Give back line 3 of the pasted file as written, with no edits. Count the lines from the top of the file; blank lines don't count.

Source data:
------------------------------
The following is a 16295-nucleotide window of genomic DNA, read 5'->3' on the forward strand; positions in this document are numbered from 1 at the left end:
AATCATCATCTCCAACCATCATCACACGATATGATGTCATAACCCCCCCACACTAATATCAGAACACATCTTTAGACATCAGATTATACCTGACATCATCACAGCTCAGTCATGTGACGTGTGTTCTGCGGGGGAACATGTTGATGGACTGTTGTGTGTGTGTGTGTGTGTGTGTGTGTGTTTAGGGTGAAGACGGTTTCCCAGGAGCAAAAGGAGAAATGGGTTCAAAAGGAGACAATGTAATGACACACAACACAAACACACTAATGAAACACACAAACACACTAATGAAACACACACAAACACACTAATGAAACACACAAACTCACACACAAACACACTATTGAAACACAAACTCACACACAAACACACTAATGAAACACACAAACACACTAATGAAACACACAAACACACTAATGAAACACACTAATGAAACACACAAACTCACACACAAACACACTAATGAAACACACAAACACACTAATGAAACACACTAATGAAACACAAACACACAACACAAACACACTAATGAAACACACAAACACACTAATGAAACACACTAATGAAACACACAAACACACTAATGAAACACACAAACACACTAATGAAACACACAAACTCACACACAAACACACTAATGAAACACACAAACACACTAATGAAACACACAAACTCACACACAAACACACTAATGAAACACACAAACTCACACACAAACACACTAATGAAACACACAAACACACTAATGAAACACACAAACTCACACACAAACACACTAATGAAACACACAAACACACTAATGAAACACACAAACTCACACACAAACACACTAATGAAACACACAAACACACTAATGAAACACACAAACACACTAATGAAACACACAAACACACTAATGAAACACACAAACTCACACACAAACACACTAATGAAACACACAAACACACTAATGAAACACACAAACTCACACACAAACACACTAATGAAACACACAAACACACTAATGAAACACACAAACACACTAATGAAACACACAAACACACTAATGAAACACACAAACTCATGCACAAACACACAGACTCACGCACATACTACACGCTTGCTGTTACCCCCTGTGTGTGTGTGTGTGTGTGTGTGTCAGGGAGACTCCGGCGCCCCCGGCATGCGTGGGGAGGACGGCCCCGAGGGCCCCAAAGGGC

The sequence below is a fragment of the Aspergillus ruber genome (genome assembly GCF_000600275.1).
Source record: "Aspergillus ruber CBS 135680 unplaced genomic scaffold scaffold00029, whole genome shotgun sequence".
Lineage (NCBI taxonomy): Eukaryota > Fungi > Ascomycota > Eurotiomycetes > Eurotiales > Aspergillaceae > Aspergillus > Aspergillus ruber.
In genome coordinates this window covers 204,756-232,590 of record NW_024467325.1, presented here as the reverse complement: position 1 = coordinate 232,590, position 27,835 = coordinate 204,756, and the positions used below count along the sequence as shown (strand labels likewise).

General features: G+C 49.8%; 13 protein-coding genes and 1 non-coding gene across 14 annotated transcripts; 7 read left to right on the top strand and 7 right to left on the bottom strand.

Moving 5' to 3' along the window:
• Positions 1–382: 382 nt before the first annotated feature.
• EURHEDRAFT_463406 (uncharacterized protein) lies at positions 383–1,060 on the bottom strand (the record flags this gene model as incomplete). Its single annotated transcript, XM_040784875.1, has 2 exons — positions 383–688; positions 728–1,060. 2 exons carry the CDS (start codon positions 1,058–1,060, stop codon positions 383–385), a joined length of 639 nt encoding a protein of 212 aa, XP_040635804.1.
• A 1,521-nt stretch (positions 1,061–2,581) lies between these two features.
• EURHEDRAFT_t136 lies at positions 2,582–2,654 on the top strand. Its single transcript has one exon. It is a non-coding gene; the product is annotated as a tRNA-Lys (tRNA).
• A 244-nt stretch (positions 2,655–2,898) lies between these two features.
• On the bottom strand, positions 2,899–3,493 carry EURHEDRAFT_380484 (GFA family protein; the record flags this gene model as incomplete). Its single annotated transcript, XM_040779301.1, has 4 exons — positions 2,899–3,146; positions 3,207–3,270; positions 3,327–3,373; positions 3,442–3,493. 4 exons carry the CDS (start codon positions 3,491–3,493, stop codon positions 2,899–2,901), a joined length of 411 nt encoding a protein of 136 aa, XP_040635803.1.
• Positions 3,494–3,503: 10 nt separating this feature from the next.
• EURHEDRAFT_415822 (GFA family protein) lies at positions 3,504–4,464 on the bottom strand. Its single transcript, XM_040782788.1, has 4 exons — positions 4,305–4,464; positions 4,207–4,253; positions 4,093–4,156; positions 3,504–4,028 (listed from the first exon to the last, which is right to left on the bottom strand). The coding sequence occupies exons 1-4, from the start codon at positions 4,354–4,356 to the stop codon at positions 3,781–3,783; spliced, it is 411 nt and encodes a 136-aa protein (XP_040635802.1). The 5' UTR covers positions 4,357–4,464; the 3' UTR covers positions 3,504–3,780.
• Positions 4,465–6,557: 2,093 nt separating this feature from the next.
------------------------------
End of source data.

The sequence below is a fragment of the Aspergillus ruber genome (genome assembly GCF_000600275.1).